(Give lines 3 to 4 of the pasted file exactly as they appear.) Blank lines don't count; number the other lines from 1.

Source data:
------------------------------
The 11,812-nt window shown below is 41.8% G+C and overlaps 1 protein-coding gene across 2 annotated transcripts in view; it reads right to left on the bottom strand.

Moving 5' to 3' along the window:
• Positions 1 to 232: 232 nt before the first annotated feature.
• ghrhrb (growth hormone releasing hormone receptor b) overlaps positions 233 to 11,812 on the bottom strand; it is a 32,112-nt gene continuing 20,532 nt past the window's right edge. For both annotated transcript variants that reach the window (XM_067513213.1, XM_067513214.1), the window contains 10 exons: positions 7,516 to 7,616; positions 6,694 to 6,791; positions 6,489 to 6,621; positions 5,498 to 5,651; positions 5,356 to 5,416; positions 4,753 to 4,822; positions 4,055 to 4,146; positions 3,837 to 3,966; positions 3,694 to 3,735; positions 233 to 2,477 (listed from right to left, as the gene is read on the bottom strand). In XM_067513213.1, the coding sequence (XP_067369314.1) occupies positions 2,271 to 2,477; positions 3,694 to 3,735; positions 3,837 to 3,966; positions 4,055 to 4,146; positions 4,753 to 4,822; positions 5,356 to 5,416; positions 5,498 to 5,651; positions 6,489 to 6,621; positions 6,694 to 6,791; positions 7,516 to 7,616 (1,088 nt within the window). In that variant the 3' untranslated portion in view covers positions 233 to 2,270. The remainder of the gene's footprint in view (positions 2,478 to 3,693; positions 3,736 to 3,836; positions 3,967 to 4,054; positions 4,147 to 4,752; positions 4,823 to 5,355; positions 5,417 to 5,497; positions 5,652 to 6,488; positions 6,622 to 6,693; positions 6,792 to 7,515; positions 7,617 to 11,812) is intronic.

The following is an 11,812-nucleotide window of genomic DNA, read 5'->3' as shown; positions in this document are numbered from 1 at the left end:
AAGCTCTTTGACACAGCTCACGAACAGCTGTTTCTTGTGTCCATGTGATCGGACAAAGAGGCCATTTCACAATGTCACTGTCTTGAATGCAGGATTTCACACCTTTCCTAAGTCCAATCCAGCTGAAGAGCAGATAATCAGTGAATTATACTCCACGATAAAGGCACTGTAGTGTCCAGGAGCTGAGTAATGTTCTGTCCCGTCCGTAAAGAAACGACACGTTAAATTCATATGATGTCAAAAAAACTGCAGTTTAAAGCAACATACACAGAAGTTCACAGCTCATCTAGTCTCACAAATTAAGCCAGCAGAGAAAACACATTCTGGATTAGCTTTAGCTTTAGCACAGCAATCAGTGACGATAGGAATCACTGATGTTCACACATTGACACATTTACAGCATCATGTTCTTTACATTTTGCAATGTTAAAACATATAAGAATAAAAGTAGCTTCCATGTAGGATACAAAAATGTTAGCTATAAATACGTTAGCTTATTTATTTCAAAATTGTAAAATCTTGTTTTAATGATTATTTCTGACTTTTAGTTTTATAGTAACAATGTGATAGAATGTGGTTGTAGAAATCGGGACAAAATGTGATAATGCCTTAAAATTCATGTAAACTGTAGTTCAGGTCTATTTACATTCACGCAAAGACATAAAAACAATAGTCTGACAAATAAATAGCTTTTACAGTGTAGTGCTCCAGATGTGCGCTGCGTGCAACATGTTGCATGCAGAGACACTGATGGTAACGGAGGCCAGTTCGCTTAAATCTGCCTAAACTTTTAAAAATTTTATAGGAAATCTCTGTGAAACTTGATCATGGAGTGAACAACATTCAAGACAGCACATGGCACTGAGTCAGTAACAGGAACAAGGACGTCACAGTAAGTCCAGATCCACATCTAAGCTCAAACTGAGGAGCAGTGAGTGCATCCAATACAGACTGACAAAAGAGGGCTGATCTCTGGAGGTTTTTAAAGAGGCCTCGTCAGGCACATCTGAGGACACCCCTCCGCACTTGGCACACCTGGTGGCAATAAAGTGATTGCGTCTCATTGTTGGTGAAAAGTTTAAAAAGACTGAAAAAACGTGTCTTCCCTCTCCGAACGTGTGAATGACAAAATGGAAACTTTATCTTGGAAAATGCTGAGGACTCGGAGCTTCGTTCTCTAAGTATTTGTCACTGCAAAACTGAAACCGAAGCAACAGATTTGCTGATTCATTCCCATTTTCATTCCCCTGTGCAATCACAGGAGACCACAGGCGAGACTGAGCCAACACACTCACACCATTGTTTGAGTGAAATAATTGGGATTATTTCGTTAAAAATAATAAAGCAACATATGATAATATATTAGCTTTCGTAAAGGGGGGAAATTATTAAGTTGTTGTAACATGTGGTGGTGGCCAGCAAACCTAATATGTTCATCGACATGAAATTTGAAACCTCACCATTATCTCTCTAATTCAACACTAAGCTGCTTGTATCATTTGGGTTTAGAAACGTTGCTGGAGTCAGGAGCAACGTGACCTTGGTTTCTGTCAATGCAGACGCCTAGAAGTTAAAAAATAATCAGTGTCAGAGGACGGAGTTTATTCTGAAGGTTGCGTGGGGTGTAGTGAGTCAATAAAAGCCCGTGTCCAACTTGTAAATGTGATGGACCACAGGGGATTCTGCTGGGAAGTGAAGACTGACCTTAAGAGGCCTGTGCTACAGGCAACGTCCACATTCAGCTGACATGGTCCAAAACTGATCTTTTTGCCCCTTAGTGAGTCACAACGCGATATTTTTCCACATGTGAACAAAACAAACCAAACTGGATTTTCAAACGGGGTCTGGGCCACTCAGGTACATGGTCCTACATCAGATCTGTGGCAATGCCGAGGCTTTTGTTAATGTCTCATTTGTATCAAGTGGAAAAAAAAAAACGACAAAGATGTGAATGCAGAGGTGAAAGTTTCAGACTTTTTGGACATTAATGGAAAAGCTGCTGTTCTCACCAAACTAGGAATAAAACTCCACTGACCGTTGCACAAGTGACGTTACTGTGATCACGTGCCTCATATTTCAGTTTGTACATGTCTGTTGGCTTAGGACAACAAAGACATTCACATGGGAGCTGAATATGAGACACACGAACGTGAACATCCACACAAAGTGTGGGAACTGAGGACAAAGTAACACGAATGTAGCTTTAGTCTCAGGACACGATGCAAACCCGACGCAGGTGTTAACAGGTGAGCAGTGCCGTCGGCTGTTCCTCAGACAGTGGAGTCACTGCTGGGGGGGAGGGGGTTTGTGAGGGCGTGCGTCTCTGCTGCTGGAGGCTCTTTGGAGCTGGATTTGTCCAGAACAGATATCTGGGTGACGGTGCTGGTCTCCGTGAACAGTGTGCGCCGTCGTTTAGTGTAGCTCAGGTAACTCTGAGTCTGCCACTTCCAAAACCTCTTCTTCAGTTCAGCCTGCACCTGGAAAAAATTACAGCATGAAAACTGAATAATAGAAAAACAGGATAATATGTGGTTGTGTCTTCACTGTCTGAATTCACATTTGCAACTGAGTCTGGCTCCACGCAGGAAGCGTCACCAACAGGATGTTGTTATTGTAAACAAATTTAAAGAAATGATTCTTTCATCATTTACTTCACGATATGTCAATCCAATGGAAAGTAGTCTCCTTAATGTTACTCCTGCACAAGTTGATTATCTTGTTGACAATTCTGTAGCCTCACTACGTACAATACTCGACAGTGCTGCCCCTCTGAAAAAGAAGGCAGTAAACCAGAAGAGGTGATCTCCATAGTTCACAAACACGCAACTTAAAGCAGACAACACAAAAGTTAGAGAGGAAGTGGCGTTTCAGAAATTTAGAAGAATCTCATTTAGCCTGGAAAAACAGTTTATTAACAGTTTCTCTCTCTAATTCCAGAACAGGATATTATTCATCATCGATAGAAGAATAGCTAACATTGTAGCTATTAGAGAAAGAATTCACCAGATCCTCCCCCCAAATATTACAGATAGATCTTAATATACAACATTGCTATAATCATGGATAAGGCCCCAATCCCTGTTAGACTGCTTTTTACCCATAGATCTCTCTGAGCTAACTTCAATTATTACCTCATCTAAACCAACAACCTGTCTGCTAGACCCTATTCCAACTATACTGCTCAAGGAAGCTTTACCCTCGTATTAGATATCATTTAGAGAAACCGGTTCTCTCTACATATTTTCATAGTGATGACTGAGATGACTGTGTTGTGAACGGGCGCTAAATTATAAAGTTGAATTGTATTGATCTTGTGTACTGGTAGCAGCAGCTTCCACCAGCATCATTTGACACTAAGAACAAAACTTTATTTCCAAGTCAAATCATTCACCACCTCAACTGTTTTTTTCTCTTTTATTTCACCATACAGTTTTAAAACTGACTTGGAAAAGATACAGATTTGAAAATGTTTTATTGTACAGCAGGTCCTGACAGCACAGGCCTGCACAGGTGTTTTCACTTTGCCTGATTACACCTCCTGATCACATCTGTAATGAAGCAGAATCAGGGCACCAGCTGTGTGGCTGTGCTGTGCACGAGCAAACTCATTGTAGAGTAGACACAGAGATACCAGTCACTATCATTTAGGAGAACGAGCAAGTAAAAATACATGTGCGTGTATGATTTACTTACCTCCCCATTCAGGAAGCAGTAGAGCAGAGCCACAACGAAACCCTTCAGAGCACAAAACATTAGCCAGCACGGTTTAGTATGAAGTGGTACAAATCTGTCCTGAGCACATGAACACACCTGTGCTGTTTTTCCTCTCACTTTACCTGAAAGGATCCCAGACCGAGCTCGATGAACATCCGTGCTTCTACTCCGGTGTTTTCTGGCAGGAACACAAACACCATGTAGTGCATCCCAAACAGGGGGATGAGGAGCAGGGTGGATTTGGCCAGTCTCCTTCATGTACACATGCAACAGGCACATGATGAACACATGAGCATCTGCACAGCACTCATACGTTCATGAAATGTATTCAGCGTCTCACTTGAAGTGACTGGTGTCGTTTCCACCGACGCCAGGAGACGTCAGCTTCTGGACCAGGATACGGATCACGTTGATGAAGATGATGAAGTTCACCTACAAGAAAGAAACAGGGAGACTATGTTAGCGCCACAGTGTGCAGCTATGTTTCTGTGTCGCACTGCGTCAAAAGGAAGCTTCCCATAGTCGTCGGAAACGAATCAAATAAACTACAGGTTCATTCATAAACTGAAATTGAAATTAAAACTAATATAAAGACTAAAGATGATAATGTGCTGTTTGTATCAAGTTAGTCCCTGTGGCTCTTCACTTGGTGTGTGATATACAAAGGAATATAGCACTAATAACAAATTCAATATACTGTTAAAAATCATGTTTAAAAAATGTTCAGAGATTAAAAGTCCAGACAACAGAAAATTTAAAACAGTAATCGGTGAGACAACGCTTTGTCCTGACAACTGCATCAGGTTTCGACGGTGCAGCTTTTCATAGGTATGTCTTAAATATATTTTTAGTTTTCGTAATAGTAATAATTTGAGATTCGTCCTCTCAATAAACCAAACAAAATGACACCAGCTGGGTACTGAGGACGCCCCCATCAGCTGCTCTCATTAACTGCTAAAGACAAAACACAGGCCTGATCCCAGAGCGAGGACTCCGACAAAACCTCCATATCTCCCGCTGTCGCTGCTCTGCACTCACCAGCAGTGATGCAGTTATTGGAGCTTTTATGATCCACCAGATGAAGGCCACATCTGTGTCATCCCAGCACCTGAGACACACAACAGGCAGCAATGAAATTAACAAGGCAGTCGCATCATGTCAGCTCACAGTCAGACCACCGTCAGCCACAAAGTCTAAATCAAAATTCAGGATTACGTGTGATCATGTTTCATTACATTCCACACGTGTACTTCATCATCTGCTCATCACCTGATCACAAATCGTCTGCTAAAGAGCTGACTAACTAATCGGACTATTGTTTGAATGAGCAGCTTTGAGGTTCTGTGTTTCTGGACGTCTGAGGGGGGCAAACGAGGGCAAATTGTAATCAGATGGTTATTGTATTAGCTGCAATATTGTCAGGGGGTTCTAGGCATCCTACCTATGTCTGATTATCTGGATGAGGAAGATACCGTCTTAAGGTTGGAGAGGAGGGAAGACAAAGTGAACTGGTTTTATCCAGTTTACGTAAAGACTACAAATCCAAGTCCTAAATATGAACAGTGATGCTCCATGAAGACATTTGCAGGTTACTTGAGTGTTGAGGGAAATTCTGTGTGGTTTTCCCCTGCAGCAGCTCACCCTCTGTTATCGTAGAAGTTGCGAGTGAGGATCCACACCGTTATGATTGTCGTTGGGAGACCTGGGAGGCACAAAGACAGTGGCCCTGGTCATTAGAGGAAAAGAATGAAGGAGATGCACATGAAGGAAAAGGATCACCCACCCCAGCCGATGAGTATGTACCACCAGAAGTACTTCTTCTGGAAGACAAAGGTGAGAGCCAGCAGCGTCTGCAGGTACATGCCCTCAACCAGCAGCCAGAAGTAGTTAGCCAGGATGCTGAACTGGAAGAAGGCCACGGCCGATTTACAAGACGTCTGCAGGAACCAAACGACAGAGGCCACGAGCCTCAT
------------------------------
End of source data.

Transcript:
• Positions 1 to 232: 232 nt before the first annotated feature.
• ghrhrb (growth hormone releasing hormone receptor b) overlaps positions 233 to 11,812 on the bottom strand; it is a 32,112-nt gene continuing 20,532 nt past the window's right edge. For both annotated transcript variants that reach the window (XM_067513213.1, XM_067513214.1), the window contains 10 exons: positions 7,516 to 7,616; positions 6,694 to 6,791; positions 6,489 to 6,621; positions 5,498 to 5,651; positions 5,356 to 5,416; positions 4,753 to 4,822; positions 4,055 to 4,146; positions 3,837 to 3,966; positions 3,694 to 3,735; positions 233 to 2,477 (listed from right to left, as the gene is read on the bottom strand). In XM_067513213.1, the coding sequence (XP_067369314.1) occupies positions 2,271 to 2,477; positions 3,694 to 3,735; positions 3,837 to 3,966; positions 4,055 to 4,146; positions 4,753 to 4,822; positions 5,356 to 5,416; positions 5,498 to 5,651; positions 6,489 to 6,621; positions 6,694 to 6,791; positions 7,516 to 7,616 (1,088 nt within the window). In that variant the 3' untranslated portion in view covers positions 233 to 2,270. The remainder of the gene's footprint in view (positions 2,478 to 3,693; positions 3,736 to 3,836; positions 3,967 to 4,054; positions 4,147 to 4,752; positions 4,823 to 5,355; positions 5,417 to 5,497; positions 5,652 to 6,488; positions 6,622 to 6,693; positions 6,792 to 7,515; positions 7,617 to 11,812) is intronic.